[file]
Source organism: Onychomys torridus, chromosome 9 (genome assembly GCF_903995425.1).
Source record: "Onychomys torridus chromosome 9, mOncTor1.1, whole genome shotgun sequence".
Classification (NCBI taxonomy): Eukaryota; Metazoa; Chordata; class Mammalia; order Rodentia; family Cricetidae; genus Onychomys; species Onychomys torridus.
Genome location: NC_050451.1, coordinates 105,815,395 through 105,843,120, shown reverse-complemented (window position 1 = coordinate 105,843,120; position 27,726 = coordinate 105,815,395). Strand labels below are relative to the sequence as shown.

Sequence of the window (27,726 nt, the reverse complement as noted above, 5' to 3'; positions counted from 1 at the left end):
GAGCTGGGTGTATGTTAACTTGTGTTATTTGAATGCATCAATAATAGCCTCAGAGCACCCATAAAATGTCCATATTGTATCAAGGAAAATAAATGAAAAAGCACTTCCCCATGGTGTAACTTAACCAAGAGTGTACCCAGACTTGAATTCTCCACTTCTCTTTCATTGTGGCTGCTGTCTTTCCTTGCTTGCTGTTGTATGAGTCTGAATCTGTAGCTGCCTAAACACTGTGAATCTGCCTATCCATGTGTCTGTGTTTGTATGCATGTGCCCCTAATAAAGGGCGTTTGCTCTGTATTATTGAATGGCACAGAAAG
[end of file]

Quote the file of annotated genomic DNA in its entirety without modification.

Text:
Source organism: Onychomys torridus, chromosome 9 (genome assembly GCF_903995425.1).
Source record: "Onychomys torridus chromosome 9, mOncTor1.1, whole genome shotgun sequence".
Classification (NCBI taxonomy): Eukaryota; Metazoa; Chordata; class Mammalia; order Rodentia; family Cricetidae; genus Onychomys; species Onychomys torridus.
Genome location: NC_050451.1, coordinates 105,815,395 through 105,843,120, shown reverse-complemented (window position 1 = coordinate 105,843,120; position 27,726 = coordinate 105,815,395). Strand labels below are relative to the sequence as shown.

Sequence of the window (27,726 nt, the reverse complement as noted above, 5' to 3'; positions counted from 1 at the left end):
GAGCTGGGTGTATGTTAACTTGTGTTATTTGAATGCATCAATAATAGCCTCAGAGCACCCATAAAATGTCCATATTGTATCAAGGAAAATAAATGAAAAAGCACTTCCCCATGGTGTAACTTAACCAAGAGTGTACCCAGACTTGAATTCTCCACTTCTCTTTCATTGTGGCTGCTGTCTTTCCTTGCTTGCTGTTGTATGAGTCTGAATCTGTAGCTGCCTAAACACTGTGAATCTGCCTATCCATGTGTCTGTGTTTGTATGCATGTGCCCCTAATAAAGGGCGTTTGCTCTGTATTATTGAATGGCACAGAAAG